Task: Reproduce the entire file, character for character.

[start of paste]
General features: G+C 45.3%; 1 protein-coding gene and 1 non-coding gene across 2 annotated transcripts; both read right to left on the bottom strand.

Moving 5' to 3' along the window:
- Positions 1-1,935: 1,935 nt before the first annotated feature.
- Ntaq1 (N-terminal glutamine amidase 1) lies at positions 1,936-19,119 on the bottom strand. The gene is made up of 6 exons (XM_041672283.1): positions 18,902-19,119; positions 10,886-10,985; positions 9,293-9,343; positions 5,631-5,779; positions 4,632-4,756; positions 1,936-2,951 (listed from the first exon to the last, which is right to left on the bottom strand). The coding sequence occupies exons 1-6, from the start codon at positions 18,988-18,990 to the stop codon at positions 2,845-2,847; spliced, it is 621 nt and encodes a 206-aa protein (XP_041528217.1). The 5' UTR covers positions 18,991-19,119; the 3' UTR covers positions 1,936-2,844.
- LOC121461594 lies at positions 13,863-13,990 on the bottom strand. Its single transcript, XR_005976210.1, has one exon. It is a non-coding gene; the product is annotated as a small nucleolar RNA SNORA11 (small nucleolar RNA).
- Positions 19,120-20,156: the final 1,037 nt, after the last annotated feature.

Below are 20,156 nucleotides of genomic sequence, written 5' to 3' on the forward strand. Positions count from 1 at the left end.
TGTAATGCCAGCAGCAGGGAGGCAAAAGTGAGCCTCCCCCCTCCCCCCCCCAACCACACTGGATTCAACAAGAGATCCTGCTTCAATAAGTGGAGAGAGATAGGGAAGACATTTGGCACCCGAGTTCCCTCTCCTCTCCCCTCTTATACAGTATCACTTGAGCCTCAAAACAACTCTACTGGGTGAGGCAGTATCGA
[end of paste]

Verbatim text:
General features: G+C 45.3%; 1 protein-coding gene and 1 non-coding gene across 2 annotated transcripts; both read right to left on the bottom strand.

Moving 5' to 3' along the window:
- Positions 1-1,935: 1,935 nt before the first annotated feature.
- Ntaq1 (N-terminal glutamine amidase 1) lies at positions 1,936-19,119 on the bottom strand. The gene is made up of 6 exons (XM_041672283.1): positions 18,902-19,119; positions 10,886-10,985; positions 9,293-9,343; positions 5,631-5,779; positions 4,632-4,756; positions 1,936-2,951 (listed from the first exon to the last, which is right to left on the bottom strand). The coding sequence occupies exons 1-6, from the start codon at positions 18,988-18,990 to the stop codon at positions 2,845-2,847; spliced, it is 621 nt and encodes a 206-aa protein (XP_041528217.1). The 5' UTR covers positions 18,991-19,119; the 3' UTR covers positions 1,936-2,844.
- LOC121461594 lies at positions 13,863-13,990 on the bottom strand. Its single transcript, XR_005976210.1, has one exon. It is a non-coding gene; the product is annotated as a small nucleolar RNA SNORA11 (small nucleolar RNA).
- Positions 19,120-20,156: the final 1,037 nt, after the last annotated feature.

Below are 20,156 nucleotides of genomic sequence, written 5' to 3' on the forward strand. Positions count from 1 at the left end.
TGTAATGCCAGCAGCAGGGAGGCAAAAGTGAGCCTCCCCCCTCCCCCCCCCAACCACACTGGATTCAACAAGAGATCCTGCTTCAATAAGTGGAGAGAGATAGGGAAGACATTTGGCACCCGAGTTCCCTCTCCTCTCCCCTCTTATACAGTATCACTTGAGCCTCAAAACAACTCTACTGGGTGAGGCAGTATCGA